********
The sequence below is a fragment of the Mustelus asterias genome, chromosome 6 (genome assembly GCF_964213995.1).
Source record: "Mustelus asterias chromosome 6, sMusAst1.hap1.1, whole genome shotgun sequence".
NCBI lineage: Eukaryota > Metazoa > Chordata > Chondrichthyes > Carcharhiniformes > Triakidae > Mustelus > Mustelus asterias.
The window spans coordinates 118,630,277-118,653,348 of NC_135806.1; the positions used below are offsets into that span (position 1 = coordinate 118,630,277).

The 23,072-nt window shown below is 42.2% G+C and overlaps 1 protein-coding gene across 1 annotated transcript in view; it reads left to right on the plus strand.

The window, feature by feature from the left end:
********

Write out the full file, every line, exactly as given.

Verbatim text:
The sequence below is a fragment of the Mustelus asterias genome, chromosome 6 (genome assembly GCF_964213995.1).
Source record: "Mustelus asterias chromosome 6, sMusAst1.hap1.1, whole genome shotgun sequence".
NCBI lineage: Eukaryota > Metazoa > Chordata > Chondrichthyes > Carcharhiniformes > Triakidae > Mustelus > Mustelus asterias.
The window spans coordinates 118,630,277-118,653,348 of NC_135806.1; the positions used below are offsets into that span (position 1 = coordinate 118,630,277).

The 23,072-nt window shown below is 42.2% G+C and overlaps 1 protein-coding gene across 1 annotated transcript in view; it reads left to right on the plus strand.

The window, feature by feature from the left end: